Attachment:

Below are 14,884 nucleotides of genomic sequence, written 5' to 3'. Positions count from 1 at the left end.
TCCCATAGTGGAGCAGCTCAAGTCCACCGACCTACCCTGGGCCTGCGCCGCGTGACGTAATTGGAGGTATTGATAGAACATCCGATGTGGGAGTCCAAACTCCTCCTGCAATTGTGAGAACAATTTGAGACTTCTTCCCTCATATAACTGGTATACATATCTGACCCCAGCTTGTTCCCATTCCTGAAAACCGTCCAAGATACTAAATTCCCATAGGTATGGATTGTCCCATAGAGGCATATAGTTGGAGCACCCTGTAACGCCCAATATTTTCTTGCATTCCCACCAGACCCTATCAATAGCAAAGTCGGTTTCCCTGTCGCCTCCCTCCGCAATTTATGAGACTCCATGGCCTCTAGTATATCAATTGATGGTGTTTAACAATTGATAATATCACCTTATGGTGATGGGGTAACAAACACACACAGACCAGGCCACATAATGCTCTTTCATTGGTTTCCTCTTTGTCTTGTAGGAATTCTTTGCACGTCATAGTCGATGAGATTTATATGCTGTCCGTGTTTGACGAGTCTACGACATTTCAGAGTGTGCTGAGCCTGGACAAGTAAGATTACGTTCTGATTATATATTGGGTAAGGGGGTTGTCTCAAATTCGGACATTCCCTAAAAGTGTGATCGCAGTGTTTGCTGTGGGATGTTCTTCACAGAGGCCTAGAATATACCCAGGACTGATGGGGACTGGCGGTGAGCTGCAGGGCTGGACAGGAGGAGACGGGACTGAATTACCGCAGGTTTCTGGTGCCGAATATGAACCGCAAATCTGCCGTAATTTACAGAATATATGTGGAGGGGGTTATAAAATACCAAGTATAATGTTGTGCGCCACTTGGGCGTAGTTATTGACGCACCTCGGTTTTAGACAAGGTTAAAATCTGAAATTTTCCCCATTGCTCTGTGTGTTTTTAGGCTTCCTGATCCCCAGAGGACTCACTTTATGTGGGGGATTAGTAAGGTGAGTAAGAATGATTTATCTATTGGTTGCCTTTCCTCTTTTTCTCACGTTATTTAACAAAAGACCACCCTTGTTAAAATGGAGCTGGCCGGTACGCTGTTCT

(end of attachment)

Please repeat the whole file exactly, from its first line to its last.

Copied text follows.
Below are 14,884 nucleotides of genomic sequence, written 5' to 3'. Positions count from 1 at the left end.
TCCCATAGTGGAGCAGCTCAAGTCCACCGACCTACCCTGGGCCTGCGCCGCGTGACGTAATTGGAGGTATTGATAGAACATCCGATGTGGGAGTCCAAACTCCTCCTGCAATTGTGAGAACAATTTGAGACTTCTTCCCTCATATAACTGGTATACATATCTGACCCCAGCTTGTTCCCATTCCTGAAAACCGTCCAAGATACTAAATTCCCATAGGTATGGATTGTCCCATAGAGGCATATAGTTGGAGCACCCTGTAACGCCCAATATTTTCTTGCATTCCCACCAGACCCTATCAATAGCAAAGTCGGTTTCCCTGTCGCCTCCCTCCGCAATTTATGAGACTCCATGGCCTCTAGTATATCAATTGATGGTGTTTAACAATTGATAATATCACCTTATGGTGATGGGGTAACAAACACACACAGACCAGGCCACATAATGCTCTTTCATTGGTTTCCTCTTTGTCTTGTAGGAATTCTTTGCACGTCATAGTCGATGAGATTTATATGCTGTCCGTGTTTGACGAGTCTACGACATTTCAGAGTGTGCTGAGCCTGGACAAGTAAGATTACGTTCTGATTATATATTGGGTAAGGGGGTTGTCTCAAATTCGGACATTCCCTAAAAGTGTGATCGCAGTGTTTGCTGTGGGATGTTCTTCACAGAGGCCTAGAATATACCCAGGACTGATGGGGACTGGCGGTGAGCTGCAGGGCTGGACAGGAGGAGACGGGACTGAATTACCGCAGGTTTCTGGTGCCGAATATGAACCGCAAATCTGCCGTAATTTACAGAATATATGTGGAGGGGGTTATAAAATACCAAGTATAATGTTGTGCGCCACTTGGGCGTAGTTATTGACGCACCTCGGTTTTAGACAAGGTTAAAATCTGAAATTTTCCCCATTGCTCTGTGTGTTTTTAGGCTTCCTGATCCCCAGAGGACTCACTTTATGTGGGGGATTAGTAAGGTGAGTAAGAATGATTTATCTATTGGTTGCCTTTCCTCTTTTTCTCACGTTATTTAACAAAAGACCACCCTTGTTAAAATGGAGCTGGCCGGTACGCTGTTCT